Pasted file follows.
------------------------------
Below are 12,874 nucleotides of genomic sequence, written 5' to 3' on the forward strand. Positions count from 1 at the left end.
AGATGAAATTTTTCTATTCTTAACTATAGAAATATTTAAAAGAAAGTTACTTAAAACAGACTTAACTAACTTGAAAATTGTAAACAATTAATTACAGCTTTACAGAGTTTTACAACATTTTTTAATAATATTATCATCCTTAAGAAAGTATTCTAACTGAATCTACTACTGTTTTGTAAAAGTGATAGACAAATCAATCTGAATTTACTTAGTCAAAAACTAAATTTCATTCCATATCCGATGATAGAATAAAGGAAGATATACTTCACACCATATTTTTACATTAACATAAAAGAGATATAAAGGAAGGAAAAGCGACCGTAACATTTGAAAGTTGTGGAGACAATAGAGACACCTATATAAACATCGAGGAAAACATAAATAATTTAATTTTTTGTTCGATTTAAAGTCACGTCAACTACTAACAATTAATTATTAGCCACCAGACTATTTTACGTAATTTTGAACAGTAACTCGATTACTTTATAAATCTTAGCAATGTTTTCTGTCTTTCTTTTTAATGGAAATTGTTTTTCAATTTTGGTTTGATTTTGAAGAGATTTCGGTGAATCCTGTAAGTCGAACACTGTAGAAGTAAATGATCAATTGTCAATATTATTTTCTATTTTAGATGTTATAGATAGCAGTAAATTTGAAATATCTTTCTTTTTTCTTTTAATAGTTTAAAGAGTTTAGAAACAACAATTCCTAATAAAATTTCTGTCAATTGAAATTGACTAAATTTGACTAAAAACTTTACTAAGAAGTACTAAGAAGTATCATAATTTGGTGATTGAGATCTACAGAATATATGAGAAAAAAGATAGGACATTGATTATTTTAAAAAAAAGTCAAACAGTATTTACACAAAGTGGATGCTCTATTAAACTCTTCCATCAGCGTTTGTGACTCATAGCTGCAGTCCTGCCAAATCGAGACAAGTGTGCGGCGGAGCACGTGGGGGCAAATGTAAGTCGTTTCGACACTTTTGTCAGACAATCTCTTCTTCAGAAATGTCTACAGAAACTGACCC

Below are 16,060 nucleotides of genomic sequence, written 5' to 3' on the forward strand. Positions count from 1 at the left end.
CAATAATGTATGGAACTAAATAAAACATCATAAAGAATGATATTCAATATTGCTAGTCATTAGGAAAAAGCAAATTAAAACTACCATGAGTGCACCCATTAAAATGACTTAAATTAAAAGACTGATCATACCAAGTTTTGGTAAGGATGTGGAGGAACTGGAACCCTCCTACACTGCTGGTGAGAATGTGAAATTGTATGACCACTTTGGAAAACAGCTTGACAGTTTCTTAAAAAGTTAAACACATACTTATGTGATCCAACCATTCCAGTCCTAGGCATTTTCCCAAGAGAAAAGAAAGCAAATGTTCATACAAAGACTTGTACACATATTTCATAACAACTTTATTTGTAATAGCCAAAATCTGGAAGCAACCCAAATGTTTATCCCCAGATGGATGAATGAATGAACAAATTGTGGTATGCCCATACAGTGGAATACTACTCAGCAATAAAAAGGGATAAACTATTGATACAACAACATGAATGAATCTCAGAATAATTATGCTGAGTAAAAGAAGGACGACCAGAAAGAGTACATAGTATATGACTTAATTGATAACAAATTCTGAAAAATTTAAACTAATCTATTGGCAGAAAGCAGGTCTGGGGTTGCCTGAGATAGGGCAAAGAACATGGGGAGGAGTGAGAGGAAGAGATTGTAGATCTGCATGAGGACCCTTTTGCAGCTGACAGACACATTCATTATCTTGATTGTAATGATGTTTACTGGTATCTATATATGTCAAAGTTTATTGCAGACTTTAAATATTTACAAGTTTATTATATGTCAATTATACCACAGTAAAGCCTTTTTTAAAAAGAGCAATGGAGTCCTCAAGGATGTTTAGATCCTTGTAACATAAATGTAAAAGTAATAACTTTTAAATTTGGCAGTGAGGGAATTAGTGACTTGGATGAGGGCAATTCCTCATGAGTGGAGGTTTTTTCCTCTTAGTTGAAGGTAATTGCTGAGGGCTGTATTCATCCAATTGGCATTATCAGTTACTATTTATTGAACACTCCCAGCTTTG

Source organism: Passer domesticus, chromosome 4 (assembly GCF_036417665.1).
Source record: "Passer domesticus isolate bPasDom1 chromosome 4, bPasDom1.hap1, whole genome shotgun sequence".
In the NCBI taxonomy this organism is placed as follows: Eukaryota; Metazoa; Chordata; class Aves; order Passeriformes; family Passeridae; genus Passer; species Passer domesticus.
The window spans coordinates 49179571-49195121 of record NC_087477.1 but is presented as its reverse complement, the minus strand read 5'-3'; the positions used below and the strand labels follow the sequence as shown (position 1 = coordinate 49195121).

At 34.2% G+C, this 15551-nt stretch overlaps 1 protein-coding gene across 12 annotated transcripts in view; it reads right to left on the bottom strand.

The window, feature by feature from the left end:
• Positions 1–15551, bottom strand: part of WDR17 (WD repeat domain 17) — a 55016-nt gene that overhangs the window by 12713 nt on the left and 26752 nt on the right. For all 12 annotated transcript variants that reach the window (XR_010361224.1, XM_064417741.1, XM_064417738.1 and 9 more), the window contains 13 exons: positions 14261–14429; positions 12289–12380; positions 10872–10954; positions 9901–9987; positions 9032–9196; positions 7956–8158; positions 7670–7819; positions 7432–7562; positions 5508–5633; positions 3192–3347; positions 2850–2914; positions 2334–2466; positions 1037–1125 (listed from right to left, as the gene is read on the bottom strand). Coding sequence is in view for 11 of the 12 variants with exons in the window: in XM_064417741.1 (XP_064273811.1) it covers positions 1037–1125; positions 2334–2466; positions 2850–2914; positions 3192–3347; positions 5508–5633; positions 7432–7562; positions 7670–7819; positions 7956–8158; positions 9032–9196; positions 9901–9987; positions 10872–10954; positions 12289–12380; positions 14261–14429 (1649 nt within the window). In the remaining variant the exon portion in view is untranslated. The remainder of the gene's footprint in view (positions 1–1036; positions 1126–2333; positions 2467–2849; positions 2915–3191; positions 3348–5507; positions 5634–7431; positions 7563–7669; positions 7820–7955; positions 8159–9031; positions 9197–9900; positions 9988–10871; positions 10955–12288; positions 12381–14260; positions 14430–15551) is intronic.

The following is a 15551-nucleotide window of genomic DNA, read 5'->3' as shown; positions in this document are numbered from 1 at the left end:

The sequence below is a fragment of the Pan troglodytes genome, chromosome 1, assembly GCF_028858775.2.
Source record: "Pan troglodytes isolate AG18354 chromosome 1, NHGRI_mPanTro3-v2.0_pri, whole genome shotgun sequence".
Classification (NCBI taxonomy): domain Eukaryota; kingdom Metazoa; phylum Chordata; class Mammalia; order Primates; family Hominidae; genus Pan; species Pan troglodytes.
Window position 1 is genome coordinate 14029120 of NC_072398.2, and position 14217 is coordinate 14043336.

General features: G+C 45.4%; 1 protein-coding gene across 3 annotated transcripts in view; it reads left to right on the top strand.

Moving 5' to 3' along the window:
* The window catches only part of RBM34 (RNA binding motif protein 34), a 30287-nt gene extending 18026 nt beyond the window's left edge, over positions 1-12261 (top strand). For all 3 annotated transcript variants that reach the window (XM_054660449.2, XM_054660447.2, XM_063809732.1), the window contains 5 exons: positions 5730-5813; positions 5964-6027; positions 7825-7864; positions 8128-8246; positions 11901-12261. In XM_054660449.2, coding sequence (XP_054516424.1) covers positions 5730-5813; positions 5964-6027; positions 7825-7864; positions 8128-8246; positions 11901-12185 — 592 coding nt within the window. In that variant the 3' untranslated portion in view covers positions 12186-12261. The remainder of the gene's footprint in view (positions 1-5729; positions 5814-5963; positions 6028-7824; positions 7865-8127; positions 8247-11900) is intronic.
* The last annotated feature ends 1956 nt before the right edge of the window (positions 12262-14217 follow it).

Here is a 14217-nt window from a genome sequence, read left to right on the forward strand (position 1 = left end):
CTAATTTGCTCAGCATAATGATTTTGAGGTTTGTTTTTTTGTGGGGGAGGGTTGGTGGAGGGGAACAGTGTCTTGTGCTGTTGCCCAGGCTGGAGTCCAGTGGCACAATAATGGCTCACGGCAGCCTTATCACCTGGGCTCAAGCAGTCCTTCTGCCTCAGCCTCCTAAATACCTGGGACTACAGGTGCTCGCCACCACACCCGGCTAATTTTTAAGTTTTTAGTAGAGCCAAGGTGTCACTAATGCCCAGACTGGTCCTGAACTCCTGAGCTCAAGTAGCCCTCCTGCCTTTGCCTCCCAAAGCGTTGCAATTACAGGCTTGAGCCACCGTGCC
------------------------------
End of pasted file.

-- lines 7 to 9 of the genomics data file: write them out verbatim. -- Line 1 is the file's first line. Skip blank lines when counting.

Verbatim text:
In the NCBI taxonomy this organism is placed as follows: Eukaryota; Metazoa; Chordata; class Aves; order Passeriformes; family Passeridae; genus Passer; species Passer domesticus.
The window spans coordinates 49179571-49195121 of record NC_087477.1 but is presented as its reverse complement, the minus strand read 5'-3'; the positions used below and the strand labels follow the sequence as shown (position 1 = coordinate 49195121).

At 34.2% G+C, this 15551-nt stretch overlaps 1 protein-coding gene across 12 annotated transcripts in view; it reads right to left on the bottom strand.